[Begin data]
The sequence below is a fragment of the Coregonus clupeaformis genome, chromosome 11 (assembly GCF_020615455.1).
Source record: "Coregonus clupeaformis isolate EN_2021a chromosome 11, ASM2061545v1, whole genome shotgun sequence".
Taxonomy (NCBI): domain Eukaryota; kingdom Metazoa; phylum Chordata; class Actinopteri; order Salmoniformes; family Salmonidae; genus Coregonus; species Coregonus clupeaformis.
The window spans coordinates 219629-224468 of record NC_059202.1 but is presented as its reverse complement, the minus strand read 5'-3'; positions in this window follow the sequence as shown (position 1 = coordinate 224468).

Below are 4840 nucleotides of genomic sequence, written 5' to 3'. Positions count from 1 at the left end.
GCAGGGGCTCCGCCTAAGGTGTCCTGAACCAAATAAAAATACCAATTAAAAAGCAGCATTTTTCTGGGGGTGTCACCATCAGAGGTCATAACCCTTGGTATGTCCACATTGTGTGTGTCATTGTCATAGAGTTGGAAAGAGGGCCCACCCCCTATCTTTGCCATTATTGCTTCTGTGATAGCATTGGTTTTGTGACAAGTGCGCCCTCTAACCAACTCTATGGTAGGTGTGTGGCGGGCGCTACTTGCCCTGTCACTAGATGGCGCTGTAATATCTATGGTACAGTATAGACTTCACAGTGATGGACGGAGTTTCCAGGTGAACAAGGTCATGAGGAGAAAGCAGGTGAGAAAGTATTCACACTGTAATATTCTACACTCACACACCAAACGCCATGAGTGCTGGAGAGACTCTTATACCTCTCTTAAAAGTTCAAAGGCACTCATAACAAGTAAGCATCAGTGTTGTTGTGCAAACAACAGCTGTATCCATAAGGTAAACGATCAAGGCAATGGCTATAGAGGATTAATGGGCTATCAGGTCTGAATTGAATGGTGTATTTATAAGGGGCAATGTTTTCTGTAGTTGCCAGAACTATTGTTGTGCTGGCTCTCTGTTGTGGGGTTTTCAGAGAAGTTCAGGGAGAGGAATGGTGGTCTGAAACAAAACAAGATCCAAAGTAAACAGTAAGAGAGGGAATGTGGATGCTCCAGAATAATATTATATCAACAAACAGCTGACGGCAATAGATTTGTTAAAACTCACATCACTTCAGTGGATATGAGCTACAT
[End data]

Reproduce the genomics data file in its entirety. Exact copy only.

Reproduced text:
The sequence below is a fragment of the Coregonus clupeaformis genome, chromosome 11 (assembly GCF_020615455.1).
Source record: "Coregonus clupeaformis isolate EN_2021a chromosome 11, ASM2061545v1, whole genome shotgun sequence".
Taxonomy (NCBI): domain Eukaryota; kingdom Metazoa; phylum Chordata; class Actinopteri; order Salmoniformes; family Salmonidae; genus Coregonus; species Coregonus clupeaformis.
The window spans coordinates 219629-224468 of record NC_059202.1 but is presented as its reverse complement, the minus strand read 5'-3'; positions in this window follow the sequence as shown (position 1 = coordinate 224468).

Below are 4840 nucleotides of genomic sequence, written 5' to 3'. Positions count from 1 at the left end.
GCAGGGGCTCCGCCTAAGGTGTCCTGAACCAAATAAAAATACCAATTAAAAAGCAGCATTTTTCTGGGGGTGTCACCATCAGAGGTCATAACCCTTGGTATGTCCACATTGTGTGTGTCATTGTCATAGAGTTGGAAAGAGGGCCCACCCCCTATCTTTGCCATTATTGCTTCTGTGATAGCATTGGTTTTGTGACAAGTGCGCCCTCTAACCAACTCTATGGTAGGTGTGTGGCGGGCGCTACTTGCCCTGTCACTAGATGGCGCTGTAATATCTATGGTACAGTATAGACTTCACAGTGATGGACGGAGTTTCCAGGTGAACAAGGTCATGAGGAGAAAGCAGGTGAGAAAGTATTCACACTGTAATATTCTACACTCACACACCAAACGCCATGAGTGCTGGAGAGACTCTTATACCTCTCTTAAAAGTTCAAAGGCACTCATAACAAGTAAGCATCAGTGTTGTTGTGCAAACAACAGCTGTATCCATAAGGTAAACGATCAAGGCAATGGCTATAGAGGATTAATGGGCTATCAGGTCTGAATTGAATGGTGTATTTATAAGGGGCAATGTTTTCTGTAGTTGCCAGAACTATTGTTGTGCTGGCTCTCTGTTGTGGGGTTTTCAGAGAAGTTCAGGGAGAGGAATGGTGGTCTGAAACAAAACAAGATCCAAAGTAAACAGTAAGAGAGGGAATGTGGATGCTCCAGAATAATATTATATCAACAAACAGCTGACGGCAATAGATTTGTTAAAACTCACATCACTTCAGTGGATATGAGCTACAT